Shooting Horses

by Joseph T. Sinclair

I had occasion recently to visit a small ranch to shoot horses, and I learned some valuable lessons that I will pass on to you.

First, if your camera has a shutter click, you will need to wrap your camera in a beach towel or something comparable to muffle the click. You don’t want to spook the horses.

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© Joe Sinclair

Second, horses respond very well to common courtesy.  You’ll need to bring some sugar. Two pounds per horse is about right.

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© Joe Sinclair

Third, don’t let the horse flies bother you. Yes, there a lot of them, and yes, they have a nasty bite. But remember, you’re a professional and must remain concentrated on the shoot.

Fourth, wear shoes that you want to throw away. Otherwise you will have an unpleasant cleaning job when you get home.

Fifth, if you get suckered into riding a horse, make sure you have plenty of Eczema Honey Healing Cream at home to rehabilitate your backside.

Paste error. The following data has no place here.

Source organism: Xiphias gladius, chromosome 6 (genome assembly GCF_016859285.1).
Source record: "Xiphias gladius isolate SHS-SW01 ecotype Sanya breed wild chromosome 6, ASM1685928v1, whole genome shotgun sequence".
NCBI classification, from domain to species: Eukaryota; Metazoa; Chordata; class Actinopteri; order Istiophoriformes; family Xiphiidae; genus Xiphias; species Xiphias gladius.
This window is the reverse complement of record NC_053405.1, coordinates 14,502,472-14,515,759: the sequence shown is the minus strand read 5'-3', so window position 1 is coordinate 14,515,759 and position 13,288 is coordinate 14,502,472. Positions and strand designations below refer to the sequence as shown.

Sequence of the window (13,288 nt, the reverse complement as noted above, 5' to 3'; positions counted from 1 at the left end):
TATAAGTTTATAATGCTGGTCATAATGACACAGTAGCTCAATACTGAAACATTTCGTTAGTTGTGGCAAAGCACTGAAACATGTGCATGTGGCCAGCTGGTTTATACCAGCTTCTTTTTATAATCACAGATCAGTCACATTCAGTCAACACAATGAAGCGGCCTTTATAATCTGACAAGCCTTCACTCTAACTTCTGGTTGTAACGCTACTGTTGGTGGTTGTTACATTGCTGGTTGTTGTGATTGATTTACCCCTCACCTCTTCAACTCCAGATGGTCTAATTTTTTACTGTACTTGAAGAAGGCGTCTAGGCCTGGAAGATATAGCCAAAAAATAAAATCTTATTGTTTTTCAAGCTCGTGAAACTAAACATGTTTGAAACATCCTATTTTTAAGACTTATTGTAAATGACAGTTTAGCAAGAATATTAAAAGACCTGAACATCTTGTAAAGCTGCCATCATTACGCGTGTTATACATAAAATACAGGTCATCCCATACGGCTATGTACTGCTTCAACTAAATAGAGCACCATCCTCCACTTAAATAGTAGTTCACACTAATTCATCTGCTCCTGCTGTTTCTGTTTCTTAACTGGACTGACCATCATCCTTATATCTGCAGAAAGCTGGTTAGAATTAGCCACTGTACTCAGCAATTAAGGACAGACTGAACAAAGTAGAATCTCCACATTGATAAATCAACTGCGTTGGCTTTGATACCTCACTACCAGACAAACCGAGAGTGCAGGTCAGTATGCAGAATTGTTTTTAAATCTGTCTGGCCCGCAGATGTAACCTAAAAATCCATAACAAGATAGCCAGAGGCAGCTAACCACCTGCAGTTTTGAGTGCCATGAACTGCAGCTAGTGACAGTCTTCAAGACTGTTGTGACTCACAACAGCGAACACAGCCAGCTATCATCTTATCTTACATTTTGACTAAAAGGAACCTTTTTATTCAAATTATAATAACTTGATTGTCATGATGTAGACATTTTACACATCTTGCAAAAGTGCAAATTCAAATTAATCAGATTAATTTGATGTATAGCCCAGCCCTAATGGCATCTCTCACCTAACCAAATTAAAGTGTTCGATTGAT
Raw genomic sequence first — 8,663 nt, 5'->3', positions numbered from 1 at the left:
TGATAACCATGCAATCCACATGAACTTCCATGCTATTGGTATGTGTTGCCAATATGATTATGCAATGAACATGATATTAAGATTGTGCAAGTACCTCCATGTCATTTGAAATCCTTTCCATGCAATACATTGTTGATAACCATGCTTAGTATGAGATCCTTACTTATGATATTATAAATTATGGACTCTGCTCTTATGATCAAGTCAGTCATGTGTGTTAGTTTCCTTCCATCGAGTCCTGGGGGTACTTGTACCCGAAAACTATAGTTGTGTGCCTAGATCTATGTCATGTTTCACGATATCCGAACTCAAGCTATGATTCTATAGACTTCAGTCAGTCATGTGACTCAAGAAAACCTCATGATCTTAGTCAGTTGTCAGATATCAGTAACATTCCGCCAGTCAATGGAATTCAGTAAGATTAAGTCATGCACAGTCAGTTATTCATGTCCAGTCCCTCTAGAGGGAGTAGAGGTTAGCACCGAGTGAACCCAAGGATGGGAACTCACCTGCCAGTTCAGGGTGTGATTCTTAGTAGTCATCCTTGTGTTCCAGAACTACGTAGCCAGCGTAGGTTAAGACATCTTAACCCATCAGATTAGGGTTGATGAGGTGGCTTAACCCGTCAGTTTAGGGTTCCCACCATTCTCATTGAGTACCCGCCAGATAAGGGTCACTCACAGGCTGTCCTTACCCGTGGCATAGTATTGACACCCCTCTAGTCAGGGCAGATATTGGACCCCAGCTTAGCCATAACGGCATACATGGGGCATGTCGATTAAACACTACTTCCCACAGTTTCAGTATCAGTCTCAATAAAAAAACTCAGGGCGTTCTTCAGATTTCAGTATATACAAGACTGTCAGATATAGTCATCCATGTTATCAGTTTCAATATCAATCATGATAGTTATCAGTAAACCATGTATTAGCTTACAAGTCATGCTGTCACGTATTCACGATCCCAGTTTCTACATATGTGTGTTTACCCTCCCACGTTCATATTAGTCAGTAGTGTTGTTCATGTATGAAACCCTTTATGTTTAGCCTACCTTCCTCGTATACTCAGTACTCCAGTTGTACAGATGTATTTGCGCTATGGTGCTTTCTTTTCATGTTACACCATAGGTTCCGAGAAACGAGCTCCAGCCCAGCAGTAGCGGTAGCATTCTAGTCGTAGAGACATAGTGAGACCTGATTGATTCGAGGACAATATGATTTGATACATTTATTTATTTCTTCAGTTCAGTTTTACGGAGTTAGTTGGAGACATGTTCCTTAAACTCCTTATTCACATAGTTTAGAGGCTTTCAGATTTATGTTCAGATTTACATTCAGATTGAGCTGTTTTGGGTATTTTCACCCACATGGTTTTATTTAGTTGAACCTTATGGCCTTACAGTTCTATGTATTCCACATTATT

Sixth, if you ride a horse, be sure to mount it on the left side. If you mount on the right side, everyone will know you’re a dude, and PETA may single you out for horse harassment.

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Let’s make the ride short, pal. I have some grazing to do.

Seventh, take a telephoto lens in case you happen to spot a barn rat. Barn rats make a unique photo-op that you don’t want to miss.

Finally, never walk in back of a horse. Horses are related to donkeys. If you’re a Republican and the horse knows it, the horse may kick you across the barn. Your camera would be OK because it’s wrapped in a towel, but the kick may knock some sense into you.

Good luck with your shooting.

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THE END

 

 

Author: Joseph T. Sinclair

Photographer for 72 years.

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